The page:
When my relationship ended I suddenly understood the meaning of the term ‘heart ache’. I had physical pain in the hollows of my chest cavity, where there was less of a beat – more just an empty echo of what once was and I cried and cried and cried. Some people around me were quite perturbed with the relentless flow of my tears.
Has anyone ever told you to stop crying? It’s something children hear a lot when they are growing up. Why is culture so afraid of tears? They serve an important physiological function, to help with self-soothing. Crying is, physiologically, good for you.
Here’s the scientific explanation:
A Yale University study revealed how crying can help us to restore emotional balance. When we’re crying we breathe more quickly, taking in much-needed air which regulates and calms the brain and body. Most importantly, crying activates the parasympathetic nervous system and releases two feel-good chemicals to help ease your distress: Oxytocin (which boosts feelings of connection and can give you a sense of ‘calm after the storm’) and Endorphins (which are released after exercise and can make you feel zoned out or numb, easing the pain)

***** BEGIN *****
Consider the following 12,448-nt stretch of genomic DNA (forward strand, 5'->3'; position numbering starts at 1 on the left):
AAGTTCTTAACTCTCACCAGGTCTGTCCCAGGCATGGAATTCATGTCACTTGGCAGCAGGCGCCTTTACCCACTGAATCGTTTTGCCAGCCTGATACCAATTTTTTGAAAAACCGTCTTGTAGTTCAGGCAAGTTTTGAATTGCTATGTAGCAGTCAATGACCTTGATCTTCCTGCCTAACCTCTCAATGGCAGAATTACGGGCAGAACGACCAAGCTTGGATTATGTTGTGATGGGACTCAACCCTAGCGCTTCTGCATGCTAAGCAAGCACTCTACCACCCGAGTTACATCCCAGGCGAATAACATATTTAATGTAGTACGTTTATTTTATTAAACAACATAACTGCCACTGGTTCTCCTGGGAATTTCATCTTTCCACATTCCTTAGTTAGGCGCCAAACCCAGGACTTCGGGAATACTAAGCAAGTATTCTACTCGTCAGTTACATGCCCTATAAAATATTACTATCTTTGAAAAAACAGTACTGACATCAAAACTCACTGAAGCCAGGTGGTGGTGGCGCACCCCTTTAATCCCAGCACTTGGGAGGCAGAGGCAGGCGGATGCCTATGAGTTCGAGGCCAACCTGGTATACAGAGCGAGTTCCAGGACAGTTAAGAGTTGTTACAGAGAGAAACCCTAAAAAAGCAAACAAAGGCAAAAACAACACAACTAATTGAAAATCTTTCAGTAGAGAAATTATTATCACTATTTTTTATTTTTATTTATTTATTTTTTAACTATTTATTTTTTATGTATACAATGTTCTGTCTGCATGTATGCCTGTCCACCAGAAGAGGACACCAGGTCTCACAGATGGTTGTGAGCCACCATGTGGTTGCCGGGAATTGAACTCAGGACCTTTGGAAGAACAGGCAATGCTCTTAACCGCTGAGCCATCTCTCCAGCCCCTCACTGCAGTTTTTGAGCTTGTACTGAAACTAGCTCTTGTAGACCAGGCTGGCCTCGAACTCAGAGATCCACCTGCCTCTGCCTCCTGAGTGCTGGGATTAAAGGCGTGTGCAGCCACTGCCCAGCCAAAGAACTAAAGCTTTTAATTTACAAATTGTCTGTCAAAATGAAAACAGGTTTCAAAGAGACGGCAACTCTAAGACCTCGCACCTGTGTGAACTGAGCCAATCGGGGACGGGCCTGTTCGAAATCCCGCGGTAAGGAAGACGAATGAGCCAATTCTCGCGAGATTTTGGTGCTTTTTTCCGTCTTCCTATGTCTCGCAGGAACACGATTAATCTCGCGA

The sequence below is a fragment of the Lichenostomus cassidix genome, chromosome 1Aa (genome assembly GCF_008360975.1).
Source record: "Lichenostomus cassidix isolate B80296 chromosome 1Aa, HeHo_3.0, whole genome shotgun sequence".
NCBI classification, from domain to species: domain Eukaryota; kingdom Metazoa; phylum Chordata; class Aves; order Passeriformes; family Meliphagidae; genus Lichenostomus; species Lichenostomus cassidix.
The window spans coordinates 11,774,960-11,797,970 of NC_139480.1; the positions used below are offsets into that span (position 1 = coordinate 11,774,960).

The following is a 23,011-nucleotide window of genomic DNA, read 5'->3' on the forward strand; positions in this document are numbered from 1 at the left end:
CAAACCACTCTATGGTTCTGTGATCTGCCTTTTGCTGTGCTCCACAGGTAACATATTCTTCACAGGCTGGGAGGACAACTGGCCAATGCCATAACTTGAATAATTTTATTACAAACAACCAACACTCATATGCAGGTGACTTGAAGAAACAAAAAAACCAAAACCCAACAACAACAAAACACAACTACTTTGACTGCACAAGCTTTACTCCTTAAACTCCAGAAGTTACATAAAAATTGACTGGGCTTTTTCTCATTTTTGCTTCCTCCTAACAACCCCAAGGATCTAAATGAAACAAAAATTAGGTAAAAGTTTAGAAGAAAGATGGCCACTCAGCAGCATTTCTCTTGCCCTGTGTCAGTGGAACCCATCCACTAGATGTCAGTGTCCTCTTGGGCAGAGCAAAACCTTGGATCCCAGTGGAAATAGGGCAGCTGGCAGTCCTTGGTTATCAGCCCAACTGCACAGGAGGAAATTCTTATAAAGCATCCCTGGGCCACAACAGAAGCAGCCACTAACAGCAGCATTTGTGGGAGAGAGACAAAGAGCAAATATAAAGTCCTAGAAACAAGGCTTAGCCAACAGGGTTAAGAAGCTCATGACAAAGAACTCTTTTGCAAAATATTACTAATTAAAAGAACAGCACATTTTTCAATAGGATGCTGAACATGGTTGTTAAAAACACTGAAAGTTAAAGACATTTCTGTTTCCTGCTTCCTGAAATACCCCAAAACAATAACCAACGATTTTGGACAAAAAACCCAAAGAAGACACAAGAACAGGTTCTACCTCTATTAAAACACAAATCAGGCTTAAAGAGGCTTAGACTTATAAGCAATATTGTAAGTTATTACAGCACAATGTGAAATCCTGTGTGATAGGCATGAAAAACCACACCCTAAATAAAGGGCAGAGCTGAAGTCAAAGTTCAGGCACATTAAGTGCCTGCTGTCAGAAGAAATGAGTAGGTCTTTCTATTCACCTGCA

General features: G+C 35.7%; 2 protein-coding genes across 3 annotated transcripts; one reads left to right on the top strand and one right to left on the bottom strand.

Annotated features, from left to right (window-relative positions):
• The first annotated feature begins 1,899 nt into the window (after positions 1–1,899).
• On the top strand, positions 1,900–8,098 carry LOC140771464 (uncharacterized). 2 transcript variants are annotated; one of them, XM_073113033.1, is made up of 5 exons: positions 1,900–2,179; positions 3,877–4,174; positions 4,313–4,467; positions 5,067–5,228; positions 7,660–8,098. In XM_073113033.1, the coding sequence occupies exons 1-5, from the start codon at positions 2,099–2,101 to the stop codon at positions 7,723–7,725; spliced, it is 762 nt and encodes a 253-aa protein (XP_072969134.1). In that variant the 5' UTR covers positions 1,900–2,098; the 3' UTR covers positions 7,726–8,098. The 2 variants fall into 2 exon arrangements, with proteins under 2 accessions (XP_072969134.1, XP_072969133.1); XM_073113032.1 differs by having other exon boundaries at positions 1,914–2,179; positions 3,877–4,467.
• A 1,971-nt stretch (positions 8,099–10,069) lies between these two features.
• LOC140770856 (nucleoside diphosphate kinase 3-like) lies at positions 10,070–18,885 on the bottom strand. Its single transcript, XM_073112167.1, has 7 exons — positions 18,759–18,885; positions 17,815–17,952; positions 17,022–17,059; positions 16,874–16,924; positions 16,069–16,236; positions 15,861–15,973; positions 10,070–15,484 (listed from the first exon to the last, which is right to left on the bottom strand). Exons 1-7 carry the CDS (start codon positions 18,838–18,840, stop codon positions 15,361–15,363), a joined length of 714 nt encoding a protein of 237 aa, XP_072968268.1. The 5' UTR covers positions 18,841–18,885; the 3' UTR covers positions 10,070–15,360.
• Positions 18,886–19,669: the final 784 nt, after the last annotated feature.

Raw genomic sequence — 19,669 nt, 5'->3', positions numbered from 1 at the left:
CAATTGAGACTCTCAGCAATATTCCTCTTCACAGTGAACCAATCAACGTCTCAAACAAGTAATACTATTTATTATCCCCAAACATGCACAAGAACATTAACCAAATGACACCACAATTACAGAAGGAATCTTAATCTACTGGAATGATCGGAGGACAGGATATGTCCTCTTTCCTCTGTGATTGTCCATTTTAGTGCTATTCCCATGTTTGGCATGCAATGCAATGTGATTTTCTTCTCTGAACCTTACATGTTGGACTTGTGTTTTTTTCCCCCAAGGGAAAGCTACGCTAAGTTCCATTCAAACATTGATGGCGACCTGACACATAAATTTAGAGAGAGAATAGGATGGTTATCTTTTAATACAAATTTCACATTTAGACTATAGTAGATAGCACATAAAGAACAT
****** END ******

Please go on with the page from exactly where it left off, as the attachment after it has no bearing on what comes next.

So tears have an important job to do. Consider crying a helpful way to self-soothe. Don’t be afraid of your tears!
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